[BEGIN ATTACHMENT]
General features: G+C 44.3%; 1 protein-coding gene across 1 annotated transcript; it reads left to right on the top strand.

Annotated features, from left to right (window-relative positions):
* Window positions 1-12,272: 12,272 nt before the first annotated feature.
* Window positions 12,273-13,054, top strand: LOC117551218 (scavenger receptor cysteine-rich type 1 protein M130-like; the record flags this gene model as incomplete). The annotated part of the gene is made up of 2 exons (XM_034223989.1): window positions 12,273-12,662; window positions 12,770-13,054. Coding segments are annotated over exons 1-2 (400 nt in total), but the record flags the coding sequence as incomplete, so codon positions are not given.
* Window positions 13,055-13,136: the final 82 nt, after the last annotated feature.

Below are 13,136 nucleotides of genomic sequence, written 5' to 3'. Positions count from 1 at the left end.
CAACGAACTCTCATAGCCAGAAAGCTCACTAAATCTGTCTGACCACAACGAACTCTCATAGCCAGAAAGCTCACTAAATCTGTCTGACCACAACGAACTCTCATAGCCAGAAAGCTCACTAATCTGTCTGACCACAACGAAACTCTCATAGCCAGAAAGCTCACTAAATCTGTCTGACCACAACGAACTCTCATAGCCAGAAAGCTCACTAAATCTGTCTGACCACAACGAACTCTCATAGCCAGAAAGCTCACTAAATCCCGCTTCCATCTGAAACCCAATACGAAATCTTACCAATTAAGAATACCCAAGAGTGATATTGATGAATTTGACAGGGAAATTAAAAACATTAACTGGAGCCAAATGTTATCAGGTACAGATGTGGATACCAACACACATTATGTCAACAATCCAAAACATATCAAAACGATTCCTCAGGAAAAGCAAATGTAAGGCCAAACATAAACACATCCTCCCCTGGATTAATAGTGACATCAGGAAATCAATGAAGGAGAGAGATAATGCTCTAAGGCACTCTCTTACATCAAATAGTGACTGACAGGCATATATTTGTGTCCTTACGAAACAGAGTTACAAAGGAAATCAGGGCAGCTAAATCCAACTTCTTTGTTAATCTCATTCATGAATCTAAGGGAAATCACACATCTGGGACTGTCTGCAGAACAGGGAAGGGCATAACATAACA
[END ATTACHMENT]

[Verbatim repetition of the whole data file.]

General features: G+C 44.3%; 1 protein-coding gene across 1 annotated transcript; it reads left to right on the top strand.

Annotated features, from left to right (window-relative positions):
* Window positions 1-12,272: 12,272 nt before the first annotated feature.
* Window positions 12,273-13,054, top strand: LOC117551218 (scavenger receptor cysteine-rich type 1 protein M130-like; the record flags this gene model as incomplete). The annotated part of the gene is made up of 2 exons (XM_034223989.1): window positions 12,273-12,662; window positions 12,770-13,054. Coding segments are annotated over exons 1-2 (400 nt in total), but the record flags the coding sequence as incomplete, so codon positions are not given.
* Window positions 13,055-13,136: the final 82 nt, after the last annotated feature.

Below are 13,136 nucleotides of genomic sequence, written 5' to 3'. Positions count from 1 at the left end.
CAACGAACTCTCATAGCCAGAAAGCTCACTAAATCTGTCTGACCACAACGAACTCTCATAGCCAGAAAGCTCACTAAATCTGTCTGACCACAACGAACTCTCATAGCCAGAAAGCTCACTAATCTGTCTGACCACAACGAAACTCTCATAGCCAGAAAGCTCACTAAATCTGTCTGACCACAACGAACTCTCATAGCCAGAAAGCTCACTAAATCTGTCTGACCACAACGAACTCTCATAGCCAGAAAGCTCACTAAATCCCGCTTCCATCTGAAACCCAATACGAAATCTTACCAATTAAGAATACCCAAGAGTGATATTGATGAATTTGACAGGGAAATTAAAAACATTAACTGGAGCCAAATGTTATCAGGTACAGATGTGGATACCAACACACATTATGTCAACAATCCAAAACATATCAAAACGATTCCTCAGGAAAAGCAAATGTAAGGCCAAACATAAACACATCCTCCCCTGGATTAATAGTGACATCAGGAAATCAATGAAGGAGAGAGATAATGCTCTAAGGCACTCTCTTACATCAAATAGTGACTGACAGGCATATATTTGTGTCCTTACGAAACAGAGTTACAAAGGAAATCAGGGCAGCTAAATCCAACTTCTTTGTTAATCTCATTCATGAATCTAAGGGAAATCACACATCTGGGACTGTCTGCAGAACAGGGAAGGGCATAACATAACA